In nature, animals often shake their bodies following a close call. It helps them get rid of excess adrenaline.
Shaking out our bodies intentionally can be a helpful technique for humans too! Even a few minutes of shaking your hands, or getting your whole body into it can help you reset, especially after something causes an adrenaline spike.
And of course, there’s a Taylor Swift song for that!
Just like how certain sounds can feel helpful and calming, certain smells may help us feel more grounded.
Take a Social Media Break
More and more teens are finding that social media contributes to their stress levels, as well as other negative feelings.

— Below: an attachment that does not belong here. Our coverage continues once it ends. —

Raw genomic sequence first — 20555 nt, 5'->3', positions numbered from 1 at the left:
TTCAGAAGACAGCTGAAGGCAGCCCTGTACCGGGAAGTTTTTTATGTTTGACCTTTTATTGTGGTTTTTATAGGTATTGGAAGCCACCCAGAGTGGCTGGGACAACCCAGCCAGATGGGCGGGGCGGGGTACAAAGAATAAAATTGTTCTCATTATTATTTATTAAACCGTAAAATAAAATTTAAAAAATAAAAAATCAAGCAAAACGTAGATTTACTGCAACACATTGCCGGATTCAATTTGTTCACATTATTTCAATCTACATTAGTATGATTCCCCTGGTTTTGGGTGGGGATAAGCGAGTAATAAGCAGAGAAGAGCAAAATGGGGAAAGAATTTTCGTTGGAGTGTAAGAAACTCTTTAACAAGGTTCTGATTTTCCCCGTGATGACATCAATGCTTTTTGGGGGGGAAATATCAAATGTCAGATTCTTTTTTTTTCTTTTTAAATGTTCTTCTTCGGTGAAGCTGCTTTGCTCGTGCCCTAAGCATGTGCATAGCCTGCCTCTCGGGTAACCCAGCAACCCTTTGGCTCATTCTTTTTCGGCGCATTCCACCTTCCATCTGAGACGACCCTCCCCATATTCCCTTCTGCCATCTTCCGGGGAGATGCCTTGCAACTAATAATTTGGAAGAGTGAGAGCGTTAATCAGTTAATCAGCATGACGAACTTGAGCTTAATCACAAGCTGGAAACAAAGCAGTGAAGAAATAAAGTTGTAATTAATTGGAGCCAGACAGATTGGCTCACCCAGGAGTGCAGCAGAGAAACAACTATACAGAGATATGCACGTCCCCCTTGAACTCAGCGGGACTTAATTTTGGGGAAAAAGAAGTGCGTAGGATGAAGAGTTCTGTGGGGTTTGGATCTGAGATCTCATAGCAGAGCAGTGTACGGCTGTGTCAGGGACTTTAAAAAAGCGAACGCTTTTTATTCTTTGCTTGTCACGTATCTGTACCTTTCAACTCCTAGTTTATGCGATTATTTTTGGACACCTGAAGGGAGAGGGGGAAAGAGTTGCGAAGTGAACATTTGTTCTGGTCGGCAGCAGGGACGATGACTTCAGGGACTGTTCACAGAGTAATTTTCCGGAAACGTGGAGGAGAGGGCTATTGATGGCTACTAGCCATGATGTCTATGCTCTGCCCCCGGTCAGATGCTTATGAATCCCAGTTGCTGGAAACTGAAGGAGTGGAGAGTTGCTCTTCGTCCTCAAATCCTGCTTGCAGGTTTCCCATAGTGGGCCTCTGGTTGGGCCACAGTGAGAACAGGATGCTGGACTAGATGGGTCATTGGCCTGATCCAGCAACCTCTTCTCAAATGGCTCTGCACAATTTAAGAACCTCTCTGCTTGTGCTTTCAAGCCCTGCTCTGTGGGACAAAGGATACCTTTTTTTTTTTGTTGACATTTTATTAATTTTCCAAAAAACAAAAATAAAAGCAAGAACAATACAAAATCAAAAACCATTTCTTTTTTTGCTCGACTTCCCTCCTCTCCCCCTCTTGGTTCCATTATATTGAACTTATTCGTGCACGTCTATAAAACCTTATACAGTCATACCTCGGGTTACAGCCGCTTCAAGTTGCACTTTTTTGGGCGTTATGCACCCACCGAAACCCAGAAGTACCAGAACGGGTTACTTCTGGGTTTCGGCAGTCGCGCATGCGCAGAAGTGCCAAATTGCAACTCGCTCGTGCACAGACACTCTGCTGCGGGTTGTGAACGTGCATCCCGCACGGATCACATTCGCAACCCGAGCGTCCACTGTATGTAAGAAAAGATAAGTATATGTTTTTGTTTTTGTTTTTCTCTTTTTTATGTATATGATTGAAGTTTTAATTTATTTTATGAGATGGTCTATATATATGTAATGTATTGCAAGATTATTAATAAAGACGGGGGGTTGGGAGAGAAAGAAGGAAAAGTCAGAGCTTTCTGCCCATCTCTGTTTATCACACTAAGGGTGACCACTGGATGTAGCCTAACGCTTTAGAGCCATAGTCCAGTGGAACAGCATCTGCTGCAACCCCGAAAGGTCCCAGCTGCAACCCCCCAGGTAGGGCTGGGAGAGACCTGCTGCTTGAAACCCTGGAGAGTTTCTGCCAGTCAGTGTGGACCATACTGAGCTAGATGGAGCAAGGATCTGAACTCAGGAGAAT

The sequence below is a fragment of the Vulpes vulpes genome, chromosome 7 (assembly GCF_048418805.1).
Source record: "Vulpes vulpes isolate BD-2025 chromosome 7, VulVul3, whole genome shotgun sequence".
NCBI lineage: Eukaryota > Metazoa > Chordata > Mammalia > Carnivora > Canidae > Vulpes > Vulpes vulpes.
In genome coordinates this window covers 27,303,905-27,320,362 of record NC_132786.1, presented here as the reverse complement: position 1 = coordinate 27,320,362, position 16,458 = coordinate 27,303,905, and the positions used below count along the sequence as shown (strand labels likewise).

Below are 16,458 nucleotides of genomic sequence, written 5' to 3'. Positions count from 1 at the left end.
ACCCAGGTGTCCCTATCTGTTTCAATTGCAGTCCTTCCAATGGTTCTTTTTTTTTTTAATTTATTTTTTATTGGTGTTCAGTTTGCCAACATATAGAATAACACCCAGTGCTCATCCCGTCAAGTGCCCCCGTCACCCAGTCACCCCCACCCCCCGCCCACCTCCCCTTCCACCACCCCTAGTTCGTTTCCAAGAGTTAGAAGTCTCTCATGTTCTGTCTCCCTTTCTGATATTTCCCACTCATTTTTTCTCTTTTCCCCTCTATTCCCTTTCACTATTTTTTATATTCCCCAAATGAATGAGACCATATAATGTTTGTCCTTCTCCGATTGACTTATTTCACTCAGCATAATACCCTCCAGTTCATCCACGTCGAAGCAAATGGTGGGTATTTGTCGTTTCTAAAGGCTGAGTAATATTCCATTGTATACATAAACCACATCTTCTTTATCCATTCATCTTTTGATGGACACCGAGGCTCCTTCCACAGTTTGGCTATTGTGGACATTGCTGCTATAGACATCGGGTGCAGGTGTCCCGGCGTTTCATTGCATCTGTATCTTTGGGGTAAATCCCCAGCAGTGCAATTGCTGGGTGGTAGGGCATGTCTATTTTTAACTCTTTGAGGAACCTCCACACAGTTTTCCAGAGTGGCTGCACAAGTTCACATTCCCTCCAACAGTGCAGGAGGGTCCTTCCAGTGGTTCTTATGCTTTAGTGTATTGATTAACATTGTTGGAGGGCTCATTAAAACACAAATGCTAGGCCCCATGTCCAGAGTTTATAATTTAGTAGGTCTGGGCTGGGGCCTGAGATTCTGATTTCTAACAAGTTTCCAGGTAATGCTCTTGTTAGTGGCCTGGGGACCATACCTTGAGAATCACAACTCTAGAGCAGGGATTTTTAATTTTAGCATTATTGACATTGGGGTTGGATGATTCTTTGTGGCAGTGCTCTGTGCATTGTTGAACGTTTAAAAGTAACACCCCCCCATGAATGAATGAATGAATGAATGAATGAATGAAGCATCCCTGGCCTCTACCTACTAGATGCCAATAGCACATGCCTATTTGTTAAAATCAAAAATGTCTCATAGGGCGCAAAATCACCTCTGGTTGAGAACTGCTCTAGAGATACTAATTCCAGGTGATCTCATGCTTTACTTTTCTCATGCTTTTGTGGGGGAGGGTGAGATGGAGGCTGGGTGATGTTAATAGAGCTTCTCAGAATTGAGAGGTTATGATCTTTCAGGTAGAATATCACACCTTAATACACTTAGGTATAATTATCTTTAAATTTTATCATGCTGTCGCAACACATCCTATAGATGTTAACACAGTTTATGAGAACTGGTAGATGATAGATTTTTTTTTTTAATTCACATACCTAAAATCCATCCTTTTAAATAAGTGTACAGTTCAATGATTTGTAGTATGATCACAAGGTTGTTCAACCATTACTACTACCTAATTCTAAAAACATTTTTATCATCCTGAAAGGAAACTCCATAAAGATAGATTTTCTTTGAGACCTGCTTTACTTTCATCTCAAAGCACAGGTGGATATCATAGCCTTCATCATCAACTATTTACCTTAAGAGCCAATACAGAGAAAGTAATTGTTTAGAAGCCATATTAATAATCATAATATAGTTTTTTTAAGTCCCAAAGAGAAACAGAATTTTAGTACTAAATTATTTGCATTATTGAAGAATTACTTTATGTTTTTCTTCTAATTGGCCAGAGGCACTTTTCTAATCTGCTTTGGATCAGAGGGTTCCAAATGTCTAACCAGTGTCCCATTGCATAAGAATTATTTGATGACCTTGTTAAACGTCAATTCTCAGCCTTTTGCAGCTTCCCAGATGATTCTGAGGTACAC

Encourage your teens to take down time from social media, even just one day a week.
They might like to pay attention to how they feel when they take a day off, or a few days away from Instagram, Snapchat, and TikTok.
These platforms can help teens stay connected, but if they create an ongoing source of stress, it might be good to talk to a doctor or therapist with your teen.
For figuring out a general screen time balance, teens might like this workbook.
Remember that when it comes to our teens, open communication is important.
Let your teens know you are there to talk or just listen, and teach them that there is nothing wrong with needing additional support.
If you are concerned about your teen’s stress levels, a great place to start is their primary care provider.
And of course, in an emergency, but sure to call 911 or take your teen to the emergency room.
More Resources for Parenting Teens
- The Very Very Far North Homeschool Study and Book Review - February 27, 2024
- A Night Divided Review and Homeschool Study Ideas - February 24, 2024
- Engaging Curiosity with Microscope Science in Your Homeschool - February 14, 2024